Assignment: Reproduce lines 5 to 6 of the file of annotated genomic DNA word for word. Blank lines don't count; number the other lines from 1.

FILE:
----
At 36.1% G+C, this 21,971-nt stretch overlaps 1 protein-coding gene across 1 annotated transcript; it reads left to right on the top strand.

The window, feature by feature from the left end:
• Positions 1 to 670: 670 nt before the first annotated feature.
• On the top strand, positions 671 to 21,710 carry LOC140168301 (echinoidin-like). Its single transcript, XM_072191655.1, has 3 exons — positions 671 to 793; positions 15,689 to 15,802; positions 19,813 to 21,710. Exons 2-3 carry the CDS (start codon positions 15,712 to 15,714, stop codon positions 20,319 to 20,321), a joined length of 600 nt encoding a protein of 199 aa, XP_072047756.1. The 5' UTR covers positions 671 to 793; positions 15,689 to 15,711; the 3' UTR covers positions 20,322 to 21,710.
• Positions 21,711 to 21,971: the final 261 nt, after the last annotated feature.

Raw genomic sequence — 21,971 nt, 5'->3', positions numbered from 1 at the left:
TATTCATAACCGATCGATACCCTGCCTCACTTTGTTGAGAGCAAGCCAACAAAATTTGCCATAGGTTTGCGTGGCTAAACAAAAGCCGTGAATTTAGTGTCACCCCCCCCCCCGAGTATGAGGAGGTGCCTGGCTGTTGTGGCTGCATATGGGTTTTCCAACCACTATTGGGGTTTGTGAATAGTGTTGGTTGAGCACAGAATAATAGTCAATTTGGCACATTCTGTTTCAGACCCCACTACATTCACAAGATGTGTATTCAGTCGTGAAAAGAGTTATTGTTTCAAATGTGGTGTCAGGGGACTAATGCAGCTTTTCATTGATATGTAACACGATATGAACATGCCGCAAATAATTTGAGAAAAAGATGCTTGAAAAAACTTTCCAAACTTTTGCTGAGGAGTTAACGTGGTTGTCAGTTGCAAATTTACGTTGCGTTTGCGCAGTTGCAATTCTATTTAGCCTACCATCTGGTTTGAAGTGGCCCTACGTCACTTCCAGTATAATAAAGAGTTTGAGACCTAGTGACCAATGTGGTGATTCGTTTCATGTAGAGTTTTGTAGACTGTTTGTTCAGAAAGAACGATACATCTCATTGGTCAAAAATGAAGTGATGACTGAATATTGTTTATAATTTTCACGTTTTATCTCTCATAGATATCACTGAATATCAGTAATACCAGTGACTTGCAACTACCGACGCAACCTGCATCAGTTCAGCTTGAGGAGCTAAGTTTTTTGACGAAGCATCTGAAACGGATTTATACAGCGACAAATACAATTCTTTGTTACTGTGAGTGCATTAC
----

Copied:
• Positions 21,711 to 21,971: the final 261 nt, after the last annotated feature.

Raw genomic sequence — 21,971 nt, 5'->3', positions numbered from 1 at the left: